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Immunoglobulins stimulate cultured Schwann cell maturation and promote their potential to induce axonal outgrowth

Overview of attention for article published in Journal of Neuroinflammation, May 2015
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2 tweeters

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Title
Immunoglobulins stimulate cultured Schwann cell maturation and promote their potential to induce axonal outgrowth
Published in
Journal of Neuroinflammation, May 2015
DOI 10.1186/s12974-015-0331-7
Pubmed ID
Authors

Nevena Tzekova, André Heinen, Sebastian Bunk, Corinna Hermann, Hans-Peter Hartung, Birgit Reipert, Patrick Küry

Abstract

Schwann cells are the myelinating glial cells of the peripheral nervous system and exert important regenerative functions revealing them as central repair components of many peripheral nerve pathologies. Intravenous immunoglobulins (IVIG) are widely used to treat autoimmune and inflammatory diseases including immune-mediated neuropathies. Nevertheless, promotion of peripheral nerve regeneration is currently an unmet therapeutical goal. We therefore examined whether immunoglobulins affect glial cell homeostasis, differentiation, and Schwann cell dependent nerve regenerative processes. The responses of different primary Schwann cell culture models to IVIG were investigated: immature or differentiation competent Schwann cells, myelinating neuron/glial cocultures, and dorsal root ganglion explants. Immature or differentiating Schwann cells were used to study cellular proliferation, morphology, and gene/protein expression. Myelination rates were determined using myelinating neuron/glia cocultures, whereas axonal outgrowth was assessed using non-myelinating dorsal root ganglion explants. We found that IVIG specifically bind to Schwann cells and detected CD64 Fc receptor expression on their surface. In response to IVIG binding, Schwann cells reduced proliferation rates and accelerated growth of cellular protrusions. Furthermore, we observed that IVIG treatment transiently boosts myelin gene expression and myelination-related signaling pathways of immature cells, whereas in differentiating Schwann cells, myelin expression is enhanced on a long-term scale. Importantly, myelin gene upregulation was not detected upon application of IgG1 control antibodies. In addition, we demonstrate for the first time that Schwann cells secrete interleukin-18 upon IVIG stimulation and that this cytokine instructs these cells to promote axonal growth. We conclude that IVIG can positively influence the Schwann cell differentiation process and that it enhances their regenerative potential.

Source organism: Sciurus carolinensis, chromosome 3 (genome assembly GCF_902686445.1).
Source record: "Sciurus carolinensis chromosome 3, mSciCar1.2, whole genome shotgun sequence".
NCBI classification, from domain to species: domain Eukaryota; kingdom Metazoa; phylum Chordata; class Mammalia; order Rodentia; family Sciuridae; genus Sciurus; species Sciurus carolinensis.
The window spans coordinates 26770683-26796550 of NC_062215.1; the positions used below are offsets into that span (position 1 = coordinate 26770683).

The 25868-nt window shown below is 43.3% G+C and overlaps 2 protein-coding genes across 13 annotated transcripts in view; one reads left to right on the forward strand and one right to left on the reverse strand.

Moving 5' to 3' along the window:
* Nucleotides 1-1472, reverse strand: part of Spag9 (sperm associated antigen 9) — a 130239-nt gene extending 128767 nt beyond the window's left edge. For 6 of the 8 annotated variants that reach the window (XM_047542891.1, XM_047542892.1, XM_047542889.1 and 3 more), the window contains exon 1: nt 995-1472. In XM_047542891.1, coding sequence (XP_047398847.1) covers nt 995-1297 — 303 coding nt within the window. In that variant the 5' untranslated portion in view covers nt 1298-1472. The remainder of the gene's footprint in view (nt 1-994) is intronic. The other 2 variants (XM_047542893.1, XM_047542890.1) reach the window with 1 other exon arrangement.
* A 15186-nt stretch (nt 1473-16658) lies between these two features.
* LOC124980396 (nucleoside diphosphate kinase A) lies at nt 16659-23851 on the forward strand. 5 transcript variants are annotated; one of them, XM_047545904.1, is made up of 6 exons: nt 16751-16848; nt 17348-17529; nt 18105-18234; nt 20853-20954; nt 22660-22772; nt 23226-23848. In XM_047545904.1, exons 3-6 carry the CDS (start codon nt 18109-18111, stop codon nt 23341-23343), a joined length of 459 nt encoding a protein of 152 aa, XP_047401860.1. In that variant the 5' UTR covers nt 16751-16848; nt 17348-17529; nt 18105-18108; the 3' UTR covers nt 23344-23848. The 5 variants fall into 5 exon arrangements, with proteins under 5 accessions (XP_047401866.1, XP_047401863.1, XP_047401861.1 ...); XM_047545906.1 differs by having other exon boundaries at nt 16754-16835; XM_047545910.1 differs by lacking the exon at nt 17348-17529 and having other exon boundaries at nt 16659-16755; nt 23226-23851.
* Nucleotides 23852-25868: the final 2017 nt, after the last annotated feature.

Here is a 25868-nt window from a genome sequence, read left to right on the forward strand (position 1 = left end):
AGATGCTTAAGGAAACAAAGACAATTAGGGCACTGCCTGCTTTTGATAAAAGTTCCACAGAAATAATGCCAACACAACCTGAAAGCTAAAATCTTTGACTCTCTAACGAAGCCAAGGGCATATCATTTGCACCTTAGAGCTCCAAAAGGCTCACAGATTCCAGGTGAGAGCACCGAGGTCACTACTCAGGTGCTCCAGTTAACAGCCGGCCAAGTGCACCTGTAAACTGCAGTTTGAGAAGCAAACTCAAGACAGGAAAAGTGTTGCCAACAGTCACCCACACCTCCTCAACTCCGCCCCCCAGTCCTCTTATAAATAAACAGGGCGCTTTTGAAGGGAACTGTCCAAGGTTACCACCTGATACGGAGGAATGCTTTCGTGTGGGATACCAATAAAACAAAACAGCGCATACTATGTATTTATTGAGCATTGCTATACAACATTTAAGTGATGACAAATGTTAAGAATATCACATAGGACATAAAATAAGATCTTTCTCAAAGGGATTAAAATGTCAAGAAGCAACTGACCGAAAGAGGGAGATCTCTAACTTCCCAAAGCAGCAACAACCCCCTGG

Twitter Demographics

The data shown below were collected from the profiles of 2 tweeters who shared this research output. Click here to find out more about how the information was compiled.

Mendeley readers

The data shown below were compiled from readership statistics for 16 Mendeley readers of this research output. Click here to see the associated Mendeley record.

Geographical breakdown

Country Count As %
Chile 1 6%
Unknown 15 94%

Demographic breakdown

Readers by professional status Count As %
Student > Ph. D. Student 4 25%
Researcher 4 25%
Student > Postgraduate 3 19%
Professor 1 6%
Student > Doctoral Student 1 6%
Other 3 19%
Readers by discipline Count As %
Neuroscience 5 31%
Unspecified 4 25%
Agricultural and Biological Sciences 3 19%
Medicine and Dentistry 2 13%
Biochemistry, Genetics and Molecular Biology 1 6%
Other 1 6%

Attention Score in Context

This research output has an Altmetric Attention Score of 2. This is our high-level measure of the quality and quantity of online attention that it has received. This Attention Score, as well as the ranking and number of research outputs shown below, was calculated when the research output was last mentioned on 30 May 2015.
All research outputs
#2,550,255
of 5,165,331 outputs
Outputs from Journal of Neuroinflammation
#371
of 795 outputs
Outputs of similar age
#89,502
of 173,006 outputs
Outputs of similar age from Journal of Neuroinflammation
#31
of 51 outputs
Altmetric has tracked 5,165,331 research outputs across all sources so far. This one is in the 47th percentile – i.e., 47% of other outputs scored the same or lower than it.
So far Altmetric has tracked 795 research outputs from this source. They receive a mean Attention Score of 3.7. This one is in the 47th percentile – i.e., 47% of its peers scored the same or lower than it.
Older research outputs will score higher simply because they've had more time to accumulate mentions. To account for age we can compare this Altmetric Attention Score to the 173,006 tracked outputs that were published within six weeks on either side of this one in any source. This one is in the 43rd percentile – i.e., 43% of its contemporaries scored the same or lower than it.
We're also able to compare this research output to 51 others from the same source and published within six weeks on either side of this one. This one is in the 33rd percentile – i.e., 33% of its contemporaries scored the same or lower than it.